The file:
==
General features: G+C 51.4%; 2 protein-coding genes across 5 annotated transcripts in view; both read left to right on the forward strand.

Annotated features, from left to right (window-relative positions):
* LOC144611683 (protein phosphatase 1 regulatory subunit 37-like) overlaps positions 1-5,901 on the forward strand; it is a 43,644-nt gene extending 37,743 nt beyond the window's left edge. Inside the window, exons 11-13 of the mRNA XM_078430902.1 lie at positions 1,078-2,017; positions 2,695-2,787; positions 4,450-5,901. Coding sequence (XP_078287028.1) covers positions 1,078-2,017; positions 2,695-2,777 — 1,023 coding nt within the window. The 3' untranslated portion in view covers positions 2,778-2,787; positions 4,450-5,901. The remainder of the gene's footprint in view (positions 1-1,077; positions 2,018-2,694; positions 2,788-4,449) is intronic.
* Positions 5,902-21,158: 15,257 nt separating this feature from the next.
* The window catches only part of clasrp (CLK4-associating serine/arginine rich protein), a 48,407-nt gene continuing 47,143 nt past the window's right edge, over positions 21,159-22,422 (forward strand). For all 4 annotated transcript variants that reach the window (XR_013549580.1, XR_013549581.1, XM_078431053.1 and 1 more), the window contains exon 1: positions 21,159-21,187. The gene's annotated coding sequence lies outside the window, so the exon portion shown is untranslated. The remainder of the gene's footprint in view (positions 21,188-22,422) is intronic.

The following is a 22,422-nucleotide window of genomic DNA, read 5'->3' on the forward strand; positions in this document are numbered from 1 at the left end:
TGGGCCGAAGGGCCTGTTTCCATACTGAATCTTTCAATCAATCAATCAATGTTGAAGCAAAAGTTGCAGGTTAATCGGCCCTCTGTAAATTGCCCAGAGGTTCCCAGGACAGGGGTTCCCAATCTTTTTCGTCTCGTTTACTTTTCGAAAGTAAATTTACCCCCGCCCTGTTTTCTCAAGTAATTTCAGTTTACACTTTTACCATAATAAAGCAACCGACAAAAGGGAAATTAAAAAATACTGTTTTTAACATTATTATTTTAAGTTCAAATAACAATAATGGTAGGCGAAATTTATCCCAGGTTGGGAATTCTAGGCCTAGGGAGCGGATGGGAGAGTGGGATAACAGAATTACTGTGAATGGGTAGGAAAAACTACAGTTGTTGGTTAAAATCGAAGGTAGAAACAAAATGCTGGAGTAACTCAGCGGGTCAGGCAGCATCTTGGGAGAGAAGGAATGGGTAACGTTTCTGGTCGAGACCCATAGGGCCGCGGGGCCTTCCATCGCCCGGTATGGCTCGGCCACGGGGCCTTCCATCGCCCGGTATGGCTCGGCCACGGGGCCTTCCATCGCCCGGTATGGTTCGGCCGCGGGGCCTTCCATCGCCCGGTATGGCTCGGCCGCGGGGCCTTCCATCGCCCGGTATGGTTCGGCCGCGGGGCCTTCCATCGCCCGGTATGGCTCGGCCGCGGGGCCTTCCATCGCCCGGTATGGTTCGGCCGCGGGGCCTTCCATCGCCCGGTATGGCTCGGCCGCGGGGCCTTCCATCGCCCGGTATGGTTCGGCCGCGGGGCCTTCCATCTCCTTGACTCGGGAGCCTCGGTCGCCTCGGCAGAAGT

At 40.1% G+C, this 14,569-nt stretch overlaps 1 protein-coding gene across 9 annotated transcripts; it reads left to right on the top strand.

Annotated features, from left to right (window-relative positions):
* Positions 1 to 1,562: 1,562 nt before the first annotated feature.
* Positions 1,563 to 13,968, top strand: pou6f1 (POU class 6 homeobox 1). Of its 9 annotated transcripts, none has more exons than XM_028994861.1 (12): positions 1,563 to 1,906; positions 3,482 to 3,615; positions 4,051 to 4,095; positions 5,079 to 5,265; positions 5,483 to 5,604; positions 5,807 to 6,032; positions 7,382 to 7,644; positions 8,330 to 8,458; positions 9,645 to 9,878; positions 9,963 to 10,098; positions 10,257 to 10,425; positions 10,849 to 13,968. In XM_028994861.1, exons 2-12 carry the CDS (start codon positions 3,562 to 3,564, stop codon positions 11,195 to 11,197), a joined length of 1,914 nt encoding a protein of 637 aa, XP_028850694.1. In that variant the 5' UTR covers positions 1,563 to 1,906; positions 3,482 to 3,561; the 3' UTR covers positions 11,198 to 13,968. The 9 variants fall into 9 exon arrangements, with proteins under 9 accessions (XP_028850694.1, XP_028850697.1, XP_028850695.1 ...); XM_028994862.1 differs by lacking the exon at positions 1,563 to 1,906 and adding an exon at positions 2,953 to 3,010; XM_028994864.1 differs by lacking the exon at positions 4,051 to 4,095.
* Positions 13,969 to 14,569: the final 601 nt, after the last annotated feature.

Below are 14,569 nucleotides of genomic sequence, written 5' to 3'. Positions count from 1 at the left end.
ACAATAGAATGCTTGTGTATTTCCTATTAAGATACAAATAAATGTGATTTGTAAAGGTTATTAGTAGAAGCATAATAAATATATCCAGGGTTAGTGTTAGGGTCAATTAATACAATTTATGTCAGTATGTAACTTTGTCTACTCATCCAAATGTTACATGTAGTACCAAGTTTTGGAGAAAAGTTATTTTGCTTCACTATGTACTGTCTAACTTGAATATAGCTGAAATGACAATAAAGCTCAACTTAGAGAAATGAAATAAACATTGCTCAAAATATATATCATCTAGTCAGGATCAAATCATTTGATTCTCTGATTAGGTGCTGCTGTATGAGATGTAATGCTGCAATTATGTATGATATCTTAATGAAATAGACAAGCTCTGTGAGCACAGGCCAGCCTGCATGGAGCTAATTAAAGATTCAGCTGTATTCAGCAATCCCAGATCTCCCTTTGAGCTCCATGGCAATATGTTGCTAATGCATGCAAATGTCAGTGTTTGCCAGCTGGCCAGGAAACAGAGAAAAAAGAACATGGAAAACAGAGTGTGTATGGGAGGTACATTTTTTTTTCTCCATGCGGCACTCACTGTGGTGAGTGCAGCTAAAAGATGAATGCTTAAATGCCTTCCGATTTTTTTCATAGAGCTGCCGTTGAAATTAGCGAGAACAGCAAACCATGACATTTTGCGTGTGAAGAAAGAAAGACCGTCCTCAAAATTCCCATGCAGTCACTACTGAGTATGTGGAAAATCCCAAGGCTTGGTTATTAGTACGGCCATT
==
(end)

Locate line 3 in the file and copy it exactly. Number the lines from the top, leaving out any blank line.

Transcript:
* LOC144611683 (protein phosphatase 1 regulatory subunit 37-like) overlaps positions 1-5,901 on the forward strand; it is a 43,644-nt gene extending 37,743 nt beyond the window's left edge. Inside the window, exons 11-13 of the mRNA XM_078430902.1 lie at positions 1,078-2,017; positions 2,695-2,787; positions 4,450-5,901. Coding sequence (XP_078287028.1) covers positions 1,078-2,017; positions 2,695-2,777 — 1,023 coding nt within the window. The 3' untranslated portion in view covers positions 2,778-2,787; positions 4,450-5,901. The remainder of the gene's footprint in view (positions 1-1,077; positions 2,018-2,694; positions 2,788-4,449) is intronic.